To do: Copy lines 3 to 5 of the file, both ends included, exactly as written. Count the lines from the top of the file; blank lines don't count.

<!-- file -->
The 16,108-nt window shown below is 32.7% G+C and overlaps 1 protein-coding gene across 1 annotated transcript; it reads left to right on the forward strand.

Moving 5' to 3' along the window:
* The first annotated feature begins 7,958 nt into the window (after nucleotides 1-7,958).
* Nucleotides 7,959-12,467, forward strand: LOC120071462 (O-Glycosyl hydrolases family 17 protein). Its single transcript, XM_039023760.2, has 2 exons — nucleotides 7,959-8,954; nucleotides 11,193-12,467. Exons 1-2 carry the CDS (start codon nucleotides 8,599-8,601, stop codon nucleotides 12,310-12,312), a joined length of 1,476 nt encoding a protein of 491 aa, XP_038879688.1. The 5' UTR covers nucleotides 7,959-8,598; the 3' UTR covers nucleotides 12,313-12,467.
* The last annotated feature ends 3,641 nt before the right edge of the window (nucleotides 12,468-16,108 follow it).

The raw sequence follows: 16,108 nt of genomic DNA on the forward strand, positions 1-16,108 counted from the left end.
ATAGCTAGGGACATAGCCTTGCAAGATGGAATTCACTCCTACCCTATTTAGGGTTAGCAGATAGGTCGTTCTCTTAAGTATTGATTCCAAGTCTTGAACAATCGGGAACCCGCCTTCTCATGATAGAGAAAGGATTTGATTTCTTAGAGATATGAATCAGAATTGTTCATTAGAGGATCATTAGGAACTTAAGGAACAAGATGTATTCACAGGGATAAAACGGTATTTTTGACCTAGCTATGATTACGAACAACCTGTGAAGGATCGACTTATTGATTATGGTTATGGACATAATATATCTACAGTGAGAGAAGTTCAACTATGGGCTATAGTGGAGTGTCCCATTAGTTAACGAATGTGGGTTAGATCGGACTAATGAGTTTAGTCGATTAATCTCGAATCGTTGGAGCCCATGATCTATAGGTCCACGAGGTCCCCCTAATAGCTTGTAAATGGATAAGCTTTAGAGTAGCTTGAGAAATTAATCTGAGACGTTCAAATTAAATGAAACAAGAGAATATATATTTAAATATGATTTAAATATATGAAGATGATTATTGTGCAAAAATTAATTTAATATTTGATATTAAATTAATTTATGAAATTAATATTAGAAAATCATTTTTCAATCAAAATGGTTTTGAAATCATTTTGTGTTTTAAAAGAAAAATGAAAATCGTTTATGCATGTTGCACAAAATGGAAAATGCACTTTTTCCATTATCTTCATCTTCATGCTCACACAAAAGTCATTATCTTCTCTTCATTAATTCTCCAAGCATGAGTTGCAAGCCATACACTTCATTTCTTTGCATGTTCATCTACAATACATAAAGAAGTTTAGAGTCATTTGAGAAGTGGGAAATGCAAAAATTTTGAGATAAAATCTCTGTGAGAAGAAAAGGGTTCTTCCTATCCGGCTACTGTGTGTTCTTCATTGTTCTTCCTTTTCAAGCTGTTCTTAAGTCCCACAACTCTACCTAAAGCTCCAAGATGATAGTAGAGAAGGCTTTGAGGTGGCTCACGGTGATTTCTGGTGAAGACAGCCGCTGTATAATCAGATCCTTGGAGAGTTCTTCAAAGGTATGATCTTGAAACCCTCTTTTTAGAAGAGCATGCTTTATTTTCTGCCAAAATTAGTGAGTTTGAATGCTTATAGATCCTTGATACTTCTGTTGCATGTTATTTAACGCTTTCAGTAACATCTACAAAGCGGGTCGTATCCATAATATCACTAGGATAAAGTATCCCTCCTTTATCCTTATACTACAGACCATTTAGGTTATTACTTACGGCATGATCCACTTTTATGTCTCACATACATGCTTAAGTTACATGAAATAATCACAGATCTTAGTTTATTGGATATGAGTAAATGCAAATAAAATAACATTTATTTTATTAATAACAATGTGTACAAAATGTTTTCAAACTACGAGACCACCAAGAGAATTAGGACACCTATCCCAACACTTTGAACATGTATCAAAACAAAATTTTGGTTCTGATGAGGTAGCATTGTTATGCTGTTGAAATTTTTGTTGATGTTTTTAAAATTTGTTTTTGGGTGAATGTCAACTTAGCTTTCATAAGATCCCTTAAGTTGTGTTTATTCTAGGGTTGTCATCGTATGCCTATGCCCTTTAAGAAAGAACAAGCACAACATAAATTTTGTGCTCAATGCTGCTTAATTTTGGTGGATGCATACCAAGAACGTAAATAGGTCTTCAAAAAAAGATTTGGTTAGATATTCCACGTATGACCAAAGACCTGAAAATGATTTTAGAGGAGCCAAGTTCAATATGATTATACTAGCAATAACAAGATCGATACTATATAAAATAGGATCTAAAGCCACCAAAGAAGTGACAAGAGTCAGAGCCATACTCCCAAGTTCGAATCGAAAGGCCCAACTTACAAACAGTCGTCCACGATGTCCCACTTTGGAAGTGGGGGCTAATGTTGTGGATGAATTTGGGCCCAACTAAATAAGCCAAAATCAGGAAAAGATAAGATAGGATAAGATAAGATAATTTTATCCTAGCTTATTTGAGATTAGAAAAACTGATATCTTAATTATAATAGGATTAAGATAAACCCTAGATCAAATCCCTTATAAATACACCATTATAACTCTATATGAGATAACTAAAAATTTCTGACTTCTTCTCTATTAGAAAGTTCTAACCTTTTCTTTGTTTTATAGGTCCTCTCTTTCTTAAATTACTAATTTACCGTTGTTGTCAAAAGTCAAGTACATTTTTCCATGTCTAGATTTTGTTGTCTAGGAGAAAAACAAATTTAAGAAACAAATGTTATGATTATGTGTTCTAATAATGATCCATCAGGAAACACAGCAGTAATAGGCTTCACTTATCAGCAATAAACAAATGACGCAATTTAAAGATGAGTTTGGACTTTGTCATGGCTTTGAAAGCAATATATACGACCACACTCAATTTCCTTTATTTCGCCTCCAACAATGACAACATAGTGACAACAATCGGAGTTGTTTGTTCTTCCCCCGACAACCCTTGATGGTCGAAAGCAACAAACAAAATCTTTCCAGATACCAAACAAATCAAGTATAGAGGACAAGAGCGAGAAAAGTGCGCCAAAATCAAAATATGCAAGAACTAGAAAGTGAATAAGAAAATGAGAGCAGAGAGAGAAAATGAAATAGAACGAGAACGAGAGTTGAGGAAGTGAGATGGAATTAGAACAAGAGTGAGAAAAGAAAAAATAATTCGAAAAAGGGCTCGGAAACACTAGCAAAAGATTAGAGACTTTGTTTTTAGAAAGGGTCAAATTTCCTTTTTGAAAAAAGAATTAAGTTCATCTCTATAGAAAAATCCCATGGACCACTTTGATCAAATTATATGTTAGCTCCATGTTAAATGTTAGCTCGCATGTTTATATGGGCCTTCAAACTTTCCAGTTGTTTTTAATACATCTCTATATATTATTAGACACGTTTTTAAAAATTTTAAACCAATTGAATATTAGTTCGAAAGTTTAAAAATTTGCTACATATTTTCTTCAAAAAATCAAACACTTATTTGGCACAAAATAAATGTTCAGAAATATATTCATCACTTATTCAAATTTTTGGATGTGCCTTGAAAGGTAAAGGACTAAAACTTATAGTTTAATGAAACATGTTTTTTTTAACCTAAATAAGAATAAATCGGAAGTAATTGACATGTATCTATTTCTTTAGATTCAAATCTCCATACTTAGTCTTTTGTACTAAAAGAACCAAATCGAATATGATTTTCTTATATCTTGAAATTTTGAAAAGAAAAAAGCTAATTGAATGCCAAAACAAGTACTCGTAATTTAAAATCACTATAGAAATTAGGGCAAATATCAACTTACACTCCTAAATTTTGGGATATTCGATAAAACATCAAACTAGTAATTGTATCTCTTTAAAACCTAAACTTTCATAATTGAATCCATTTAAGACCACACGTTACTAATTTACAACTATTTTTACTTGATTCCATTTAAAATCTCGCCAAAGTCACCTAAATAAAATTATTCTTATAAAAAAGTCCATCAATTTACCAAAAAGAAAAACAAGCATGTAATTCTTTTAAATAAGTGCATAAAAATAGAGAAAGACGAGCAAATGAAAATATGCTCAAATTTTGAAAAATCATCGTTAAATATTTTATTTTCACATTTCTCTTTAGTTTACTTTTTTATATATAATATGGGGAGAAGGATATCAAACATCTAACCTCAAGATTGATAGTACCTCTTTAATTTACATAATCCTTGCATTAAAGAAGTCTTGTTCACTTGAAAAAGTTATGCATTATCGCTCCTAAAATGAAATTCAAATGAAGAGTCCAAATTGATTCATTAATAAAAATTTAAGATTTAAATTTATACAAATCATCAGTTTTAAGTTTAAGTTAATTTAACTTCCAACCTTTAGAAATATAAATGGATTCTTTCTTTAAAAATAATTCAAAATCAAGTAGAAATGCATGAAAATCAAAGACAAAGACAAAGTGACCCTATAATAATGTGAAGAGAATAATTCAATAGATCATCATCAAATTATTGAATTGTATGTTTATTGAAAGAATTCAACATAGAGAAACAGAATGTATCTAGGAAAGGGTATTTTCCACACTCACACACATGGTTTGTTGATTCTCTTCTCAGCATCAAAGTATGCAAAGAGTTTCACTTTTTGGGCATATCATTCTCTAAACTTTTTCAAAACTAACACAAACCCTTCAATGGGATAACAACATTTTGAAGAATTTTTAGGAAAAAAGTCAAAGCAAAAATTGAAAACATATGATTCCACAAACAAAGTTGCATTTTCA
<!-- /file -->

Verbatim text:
* The first annotated feature begins 7,958 nt into the window (after nucleotides 1-7,958).
* Nucleotides 7,959-12,467, forward strand: LOC120071462 (O-Glycosyl hydrolases family 17 protein). Its single transcript, XM_039023760.2, has 2 exons — nucleotides 7,959-8,954; nucleotides 11,193-12,467. Exons 1-2 carry the CDS (start codon nucleotides 8,599-8,601, stop codon nucleotides 12,310-12,312), a joined length of 1,476 nt encoding a protein of 491 aa, XP_038879688.1. The 5' UTR covers nucleotides 7,959-8,598; the 3' UTR covers nucleotides 12,313-12,467.
* The last annotated feature ends 3,641 nt before the right edge of the window (nucleotides 12,468-16,108 follow it).